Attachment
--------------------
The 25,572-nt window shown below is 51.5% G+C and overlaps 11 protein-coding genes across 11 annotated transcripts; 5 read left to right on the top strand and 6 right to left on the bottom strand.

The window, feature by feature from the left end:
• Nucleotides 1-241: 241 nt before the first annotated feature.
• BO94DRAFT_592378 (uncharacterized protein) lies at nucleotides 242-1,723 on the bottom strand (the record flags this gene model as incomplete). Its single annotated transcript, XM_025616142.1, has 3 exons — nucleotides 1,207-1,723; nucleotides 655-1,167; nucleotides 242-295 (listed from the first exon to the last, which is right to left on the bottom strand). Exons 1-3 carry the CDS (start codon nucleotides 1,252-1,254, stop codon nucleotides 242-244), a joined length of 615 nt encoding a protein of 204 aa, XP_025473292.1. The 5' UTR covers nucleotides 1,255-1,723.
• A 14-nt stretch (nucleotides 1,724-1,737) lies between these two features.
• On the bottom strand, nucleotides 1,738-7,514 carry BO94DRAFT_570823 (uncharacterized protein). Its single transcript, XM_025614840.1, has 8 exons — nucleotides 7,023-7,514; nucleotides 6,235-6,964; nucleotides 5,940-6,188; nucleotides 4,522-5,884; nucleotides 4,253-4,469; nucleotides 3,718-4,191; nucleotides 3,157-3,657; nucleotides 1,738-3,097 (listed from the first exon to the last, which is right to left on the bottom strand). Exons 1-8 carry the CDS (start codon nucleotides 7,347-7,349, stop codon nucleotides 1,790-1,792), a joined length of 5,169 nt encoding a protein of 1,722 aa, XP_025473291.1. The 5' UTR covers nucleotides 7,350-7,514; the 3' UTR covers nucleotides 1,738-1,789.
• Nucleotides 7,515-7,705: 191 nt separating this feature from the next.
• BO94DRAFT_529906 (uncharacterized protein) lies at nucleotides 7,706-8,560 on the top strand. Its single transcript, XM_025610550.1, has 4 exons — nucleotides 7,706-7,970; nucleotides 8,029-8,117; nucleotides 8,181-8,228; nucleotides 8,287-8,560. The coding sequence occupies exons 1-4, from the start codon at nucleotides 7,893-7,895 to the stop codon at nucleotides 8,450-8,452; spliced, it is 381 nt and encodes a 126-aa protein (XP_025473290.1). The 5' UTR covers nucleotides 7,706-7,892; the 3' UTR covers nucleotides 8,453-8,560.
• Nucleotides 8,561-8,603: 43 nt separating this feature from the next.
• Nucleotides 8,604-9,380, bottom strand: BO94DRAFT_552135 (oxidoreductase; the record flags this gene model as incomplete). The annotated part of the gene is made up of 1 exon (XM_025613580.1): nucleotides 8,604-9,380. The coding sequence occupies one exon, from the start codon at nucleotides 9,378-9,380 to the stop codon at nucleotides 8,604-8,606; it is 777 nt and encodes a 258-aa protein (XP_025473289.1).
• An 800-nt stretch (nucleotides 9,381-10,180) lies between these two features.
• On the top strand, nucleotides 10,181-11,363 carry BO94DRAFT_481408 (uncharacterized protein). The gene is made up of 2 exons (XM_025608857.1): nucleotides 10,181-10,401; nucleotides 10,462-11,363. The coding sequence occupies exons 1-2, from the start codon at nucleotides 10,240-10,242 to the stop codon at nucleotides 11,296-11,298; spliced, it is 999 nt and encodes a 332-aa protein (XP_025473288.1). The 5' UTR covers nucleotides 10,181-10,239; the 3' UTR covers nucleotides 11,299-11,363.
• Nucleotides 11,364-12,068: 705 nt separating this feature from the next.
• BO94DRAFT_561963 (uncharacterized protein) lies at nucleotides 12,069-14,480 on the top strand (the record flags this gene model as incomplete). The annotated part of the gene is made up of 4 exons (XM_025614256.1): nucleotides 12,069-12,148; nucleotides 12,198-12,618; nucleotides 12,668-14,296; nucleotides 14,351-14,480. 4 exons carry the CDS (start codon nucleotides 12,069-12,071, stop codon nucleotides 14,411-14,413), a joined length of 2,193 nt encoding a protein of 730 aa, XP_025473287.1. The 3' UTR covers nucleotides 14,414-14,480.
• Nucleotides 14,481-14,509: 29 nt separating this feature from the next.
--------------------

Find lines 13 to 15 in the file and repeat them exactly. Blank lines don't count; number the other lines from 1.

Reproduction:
• Nucleotides 11,364-12,068: 705 nt separating this feature from the next.
• BO94DRAFT_561963 (uncharacterized protein) lies at nucleotides 12,069-14,480 on the top strand (the record flags this gene model as incomplete). The annotated part of the gene is made up of 4 exons (XM_025614256.1): nucleotides 12,069-12,148; nucleotides 12,198-12,618; nucleotides 12,668-14,296; nucleotides 14,351-14,480. 4 exons carry the CDS (start codon nucleotides 12,069-12,071, stop codon nucleotides 14,411-14,413), a joined length of 2,193 nt encoding a protein of 730 aa, XP_025473287.1. The 3' UTR covers nucleotides 14,414-14,480.
• Nucleotides 14,481-14,509: 29 nt separating this feature from the next.